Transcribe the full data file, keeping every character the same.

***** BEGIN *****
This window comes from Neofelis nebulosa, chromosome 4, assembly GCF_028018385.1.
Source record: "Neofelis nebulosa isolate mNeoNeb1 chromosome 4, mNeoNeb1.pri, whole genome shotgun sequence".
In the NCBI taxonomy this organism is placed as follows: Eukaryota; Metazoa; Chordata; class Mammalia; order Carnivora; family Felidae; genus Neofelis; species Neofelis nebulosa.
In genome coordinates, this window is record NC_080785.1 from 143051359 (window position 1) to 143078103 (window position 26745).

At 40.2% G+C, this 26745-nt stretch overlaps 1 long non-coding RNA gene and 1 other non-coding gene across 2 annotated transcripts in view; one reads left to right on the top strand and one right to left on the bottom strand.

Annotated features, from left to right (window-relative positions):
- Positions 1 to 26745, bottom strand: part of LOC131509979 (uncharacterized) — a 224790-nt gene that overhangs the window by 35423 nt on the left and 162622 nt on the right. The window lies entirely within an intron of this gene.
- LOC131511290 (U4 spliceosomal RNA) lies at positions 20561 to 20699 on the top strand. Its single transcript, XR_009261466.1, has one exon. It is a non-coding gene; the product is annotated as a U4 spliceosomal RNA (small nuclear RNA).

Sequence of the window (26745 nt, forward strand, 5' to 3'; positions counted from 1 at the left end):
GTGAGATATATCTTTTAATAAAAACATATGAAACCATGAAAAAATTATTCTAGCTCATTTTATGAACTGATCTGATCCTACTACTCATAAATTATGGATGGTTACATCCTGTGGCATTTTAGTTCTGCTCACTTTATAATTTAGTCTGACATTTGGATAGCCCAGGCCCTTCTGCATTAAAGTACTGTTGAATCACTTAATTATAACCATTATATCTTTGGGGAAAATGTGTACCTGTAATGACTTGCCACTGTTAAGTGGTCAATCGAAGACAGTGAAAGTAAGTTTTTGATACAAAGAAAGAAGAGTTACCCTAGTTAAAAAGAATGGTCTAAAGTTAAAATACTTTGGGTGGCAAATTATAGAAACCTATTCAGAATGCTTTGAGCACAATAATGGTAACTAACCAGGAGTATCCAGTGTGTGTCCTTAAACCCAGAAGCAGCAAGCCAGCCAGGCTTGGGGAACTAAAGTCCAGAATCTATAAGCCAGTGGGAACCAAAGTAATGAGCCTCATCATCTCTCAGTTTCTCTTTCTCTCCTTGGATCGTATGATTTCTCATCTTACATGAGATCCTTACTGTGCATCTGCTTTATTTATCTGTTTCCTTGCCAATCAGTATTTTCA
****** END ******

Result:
This window comes from Neofelis nebulosa, chromosome 4, assembly GCF_028018385.1.
Source record: "Neofelis nebulosa isolate mNeoNeb1 chromosome 4, mNeoNeb1.pri, whole genome shotgun sequence".
In the NCBI taxonomy this organism is placed as follows: Eukaryota; Metazoa; Chordata; class Mammalia; order Carnivora; family Felidae; genus Neofelis; species Neofelis nebulosa.
In genome coordinates, this window is record NC_080785.1 from 143051359 (window position 1) to 143078103 (window position 26745).

At 40.2% G+C, this 26745-nt stretch overlaps 1 long non-coding RNA gene and 1 other non-coding gene across 2 annotated transcripts in view; one reads left to right on the top strand and one right to left on the bottom strand.

Annotated features, from left to right (window-relative positions):
- Positions 1 to 26745, bottom strand: part of LOC131509979 (uncharacterized) — a 224790-nt gene that overhangs the window by 35423 nt on the left and 162622 nt on the right. The window lies entirely within an intron of this gene.
- LOC131511290 (U4 spliceosomal RNA) lies at positions 20561 to 20699 on the top strand. Its single transcript, XR_009261466.1, has one exon. It is a non-coding gene; the product is annotated as a U4 spliceosomal RNA (small nuclear RNA).

Sequence of the window (26745 nt, forward strand, 5' to 3'; positions counted from 1 at the left end):
GTGAGATATATCTTTTAATAAAAACATATGAAACCATGAAAAAATTATTCTAGCTCATTTTATGAACTGATCTGATCCTACTACTCATAAATTATGGATGGTTACATCCTGTGGCATTTTAGTTCTGCTCACTTTATAATTTAGTCTGACATTTGGATAGCCCAGGCCCTTCTGCATTAAAGTACTGTTGAATCACTTAATTATAACCATTATATCTTTGGGGAAAATGTGTACCTGTAATGACTTGCCACTGTTAAGTGGTCAATCGAAGACAGTGAAAGTAAGTTTTTGATACAAAGAAAGAAGAGTTACCCTAGTTAAAAAGAATGGTCTAAAGTTAAAATACTTTGGGTGGCAAATTATAGAAACCTATTCAGAATGCTTTGAGCACAATAATGGTAACTAACCAGGAGTATCCAGTGTGTGTCCTTAAACCCAGAAGCAGCAAGCCAGCCAGGCTTGGGGAACTAAAGTCCAGAATCTATAAGCCAGTGGGAACCAAAGTAATGAGCCTCATCATCTCTCAGTTTCTCTTTCTCTCCTTGGATCGTATGATTTCTCATCTTACATGAGATCCTTACTGTGCATCTGCTTTATTTATCTGTTTCCTTGCCAATCAGTATTTTCA